Let’s start with the start.

How was Witchcraft practised before ?

Around 12th to 13th century, Witchcraft was an expression form.

What, you may ask? Indeed, I would answer. Witchcraft was much like an artistic form of expression since the Church’s views were not necessarily shared by the people living in the pieces of land controlled by it. Witchcraft was heresy because it was challenging to the views of the former and all its supporters.To add up, there was also the Inquisition that was pushing the church in numerous countries like nowadays Spain, Germany and others, and was teaching the people that any faith outside of the Church was “bad faith”. As Burton Russel 1974 puts it, the witch was “a rebel against the church”.

This Venn diagram puts Witchcraft on the middle of all old terms, in which it is located between religion and the magical world view. Bear in mind, Magick was contemporary at the time and it took many forms in the Middle Ages. Anthropologists and historians, much like today, percieved it as a “superstition”. Witchcraft was about alligning oneself with the stars, planets and generally putting the model of man within the universe but as a microscopic part. And so magick was a social belief. As pointed out on the diagram, there were different types of it. Low magick was the closest to Witchcraft. Now, low magick, as worded by the anthropologist Alexander Hales, was maleficum, alas centered around evil-doing and high-magick was divinatio, alas divine. And so black and white magick came to be built up off that. You can read more about that in Jeffrey Russels’ “Witchcraft in the Middle Ages” 1972.

But how does that serve us?

Witchcraft was, and still is, a craft deviating from the Church’s beliefs. It was a riot, if you will, against the omnipresent power of Christianity and a cry against the one and only power then. You have to understand the historical background too – the Church was, for instance in England, the sole owner of land – the so called fifs were lended out to the vassals that, on their own accord, collected all taxes and export from the peasents that were working the land, and were giving all this to the king or the church. And so, to be alive and to work, you had to comply, very much like slavery, and you didn’t have a chance to be yourself.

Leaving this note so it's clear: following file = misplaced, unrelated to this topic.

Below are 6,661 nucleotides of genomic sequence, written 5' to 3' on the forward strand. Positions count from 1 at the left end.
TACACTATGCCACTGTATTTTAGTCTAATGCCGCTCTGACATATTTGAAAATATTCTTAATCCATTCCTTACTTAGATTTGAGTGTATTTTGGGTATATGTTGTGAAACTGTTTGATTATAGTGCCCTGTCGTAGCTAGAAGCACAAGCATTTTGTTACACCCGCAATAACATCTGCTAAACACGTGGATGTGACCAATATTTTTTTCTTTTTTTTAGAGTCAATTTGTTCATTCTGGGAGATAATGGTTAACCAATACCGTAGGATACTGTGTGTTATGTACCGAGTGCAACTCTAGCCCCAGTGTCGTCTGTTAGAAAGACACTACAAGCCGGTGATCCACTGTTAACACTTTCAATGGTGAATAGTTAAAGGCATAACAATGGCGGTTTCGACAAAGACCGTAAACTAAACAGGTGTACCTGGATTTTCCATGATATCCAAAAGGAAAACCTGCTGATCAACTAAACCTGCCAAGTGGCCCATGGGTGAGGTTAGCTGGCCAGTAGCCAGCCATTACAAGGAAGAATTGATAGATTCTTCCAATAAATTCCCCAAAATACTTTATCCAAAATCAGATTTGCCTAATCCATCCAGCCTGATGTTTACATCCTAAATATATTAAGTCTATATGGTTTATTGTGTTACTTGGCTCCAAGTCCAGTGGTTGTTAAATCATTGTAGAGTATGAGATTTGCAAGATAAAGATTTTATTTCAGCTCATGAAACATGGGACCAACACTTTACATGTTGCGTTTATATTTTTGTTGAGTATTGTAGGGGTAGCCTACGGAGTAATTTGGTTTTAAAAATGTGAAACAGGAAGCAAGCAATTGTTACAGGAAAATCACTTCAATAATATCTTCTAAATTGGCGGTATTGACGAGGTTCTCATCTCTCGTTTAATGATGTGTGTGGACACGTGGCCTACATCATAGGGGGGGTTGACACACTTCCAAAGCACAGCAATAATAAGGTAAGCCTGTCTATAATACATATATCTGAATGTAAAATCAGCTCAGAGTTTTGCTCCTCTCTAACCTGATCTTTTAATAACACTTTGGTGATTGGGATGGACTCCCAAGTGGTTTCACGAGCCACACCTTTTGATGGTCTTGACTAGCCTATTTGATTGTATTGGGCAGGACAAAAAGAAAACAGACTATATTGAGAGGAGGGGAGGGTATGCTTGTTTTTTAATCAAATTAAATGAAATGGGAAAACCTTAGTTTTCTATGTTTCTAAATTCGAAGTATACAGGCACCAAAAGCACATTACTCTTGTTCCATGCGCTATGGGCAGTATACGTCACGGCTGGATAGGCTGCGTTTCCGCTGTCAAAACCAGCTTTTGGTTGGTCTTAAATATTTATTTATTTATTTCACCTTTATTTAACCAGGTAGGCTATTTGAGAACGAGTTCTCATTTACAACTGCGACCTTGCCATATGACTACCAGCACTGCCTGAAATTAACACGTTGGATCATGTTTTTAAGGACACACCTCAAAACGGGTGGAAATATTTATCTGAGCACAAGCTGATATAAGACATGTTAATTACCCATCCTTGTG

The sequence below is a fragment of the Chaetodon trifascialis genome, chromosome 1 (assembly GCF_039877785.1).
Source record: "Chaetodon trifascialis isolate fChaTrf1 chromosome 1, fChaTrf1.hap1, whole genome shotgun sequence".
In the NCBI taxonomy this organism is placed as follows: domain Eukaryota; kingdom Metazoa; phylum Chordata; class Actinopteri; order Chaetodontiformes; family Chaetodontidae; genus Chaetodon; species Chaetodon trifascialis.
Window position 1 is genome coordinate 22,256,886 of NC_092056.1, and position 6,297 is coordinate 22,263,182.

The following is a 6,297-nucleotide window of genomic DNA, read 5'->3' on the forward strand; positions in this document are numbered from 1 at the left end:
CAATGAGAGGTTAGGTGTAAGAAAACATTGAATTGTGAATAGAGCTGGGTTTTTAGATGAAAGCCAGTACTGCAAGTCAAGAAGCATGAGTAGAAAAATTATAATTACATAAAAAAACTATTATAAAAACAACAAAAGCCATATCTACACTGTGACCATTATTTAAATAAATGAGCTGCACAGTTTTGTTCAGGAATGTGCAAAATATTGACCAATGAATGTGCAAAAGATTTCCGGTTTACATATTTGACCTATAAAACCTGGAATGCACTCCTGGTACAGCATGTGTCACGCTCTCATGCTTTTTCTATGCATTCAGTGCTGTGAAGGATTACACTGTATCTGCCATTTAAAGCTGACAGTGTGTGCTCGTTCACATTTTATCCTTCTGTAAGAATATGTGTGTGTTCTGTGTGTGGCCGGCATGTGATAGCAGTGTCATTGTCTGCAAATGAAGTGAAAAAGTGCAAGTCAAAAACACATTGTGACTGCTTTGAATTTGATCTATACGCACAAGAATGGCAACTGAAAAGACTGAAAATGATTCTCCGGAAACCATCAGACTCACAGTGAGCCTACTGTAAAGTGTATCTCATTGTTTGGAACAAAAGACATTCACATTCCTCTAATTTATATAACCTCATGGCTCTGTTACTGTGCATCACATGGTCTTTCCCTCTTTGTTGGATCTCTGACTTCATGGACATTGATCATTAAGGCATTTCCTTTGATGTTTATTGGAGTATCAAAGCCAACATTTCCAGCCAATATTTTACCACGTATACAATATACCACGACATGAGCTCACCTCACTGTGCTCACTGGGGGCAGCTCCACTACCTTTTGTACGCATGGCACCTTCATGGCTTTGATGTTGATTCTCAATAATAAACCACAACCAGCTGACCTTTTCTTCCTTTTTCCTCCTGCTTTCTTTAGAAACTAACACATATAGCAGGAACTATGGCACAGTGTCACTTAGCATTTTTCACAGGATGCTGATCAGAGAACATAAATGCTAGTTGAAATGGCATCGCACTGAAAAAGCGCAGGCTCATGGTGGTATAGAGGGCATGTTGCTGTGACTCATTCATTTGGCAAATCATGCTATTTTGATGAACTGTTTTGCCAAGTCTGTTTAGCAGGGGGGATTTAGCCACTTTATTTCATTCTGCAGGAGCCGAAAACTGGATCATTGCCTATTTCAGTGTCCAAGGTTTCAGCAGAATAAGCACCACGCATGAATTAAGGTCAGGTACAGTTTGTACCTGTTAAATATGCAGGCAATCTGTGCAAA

So what is witchcraft nowadays?

It is a combustion of all different views one may have on religion, whether atheistic or christian, no matter. It is a unificator of all people that believe in something + the nature. However, Wicca is much more solitary, unless one is in a coven, and is getting accepted as a religious view in some countries, such as the US.

But why is it different?

One may argue, that because the church’s monopoly is not as influential as before, believers have much more access to old practises and information, making witchcraft and wicca both progress as one. But I have one question on my mind, is the spark the same as before?

I personally think it is, we may have other goals and be money-driven in a exploitive society where 9 hours of our regular days are taken up with sitting in front of a computer but exactly this mundane living has brought us much more to care about as to the people we are inside. The wish to get better and to know more has led us to realising that we are, after all, all children of something greater than our mothers. We have evolved and progressed. From there on, crystals and candles and physical objects should not define our practise, but we ourselves and the freedom we have by living at out own dedicated piece of land and also living in our own conditions and minds, working for ourselves, should always be the driving power behind it.

Do no harm and love each other, as well as who was there before you. Cherish them.


All pictures – Pinterest

Information – Medieval Studies classes, as well as Burton Russel 1974 Witchcraft in the Middle Ages by Jeffrey Russel, The Catholic Historical Review Vol. 60., No. 3, pp 468-470 and JB Russel “Witchcraft in the Middle Ages”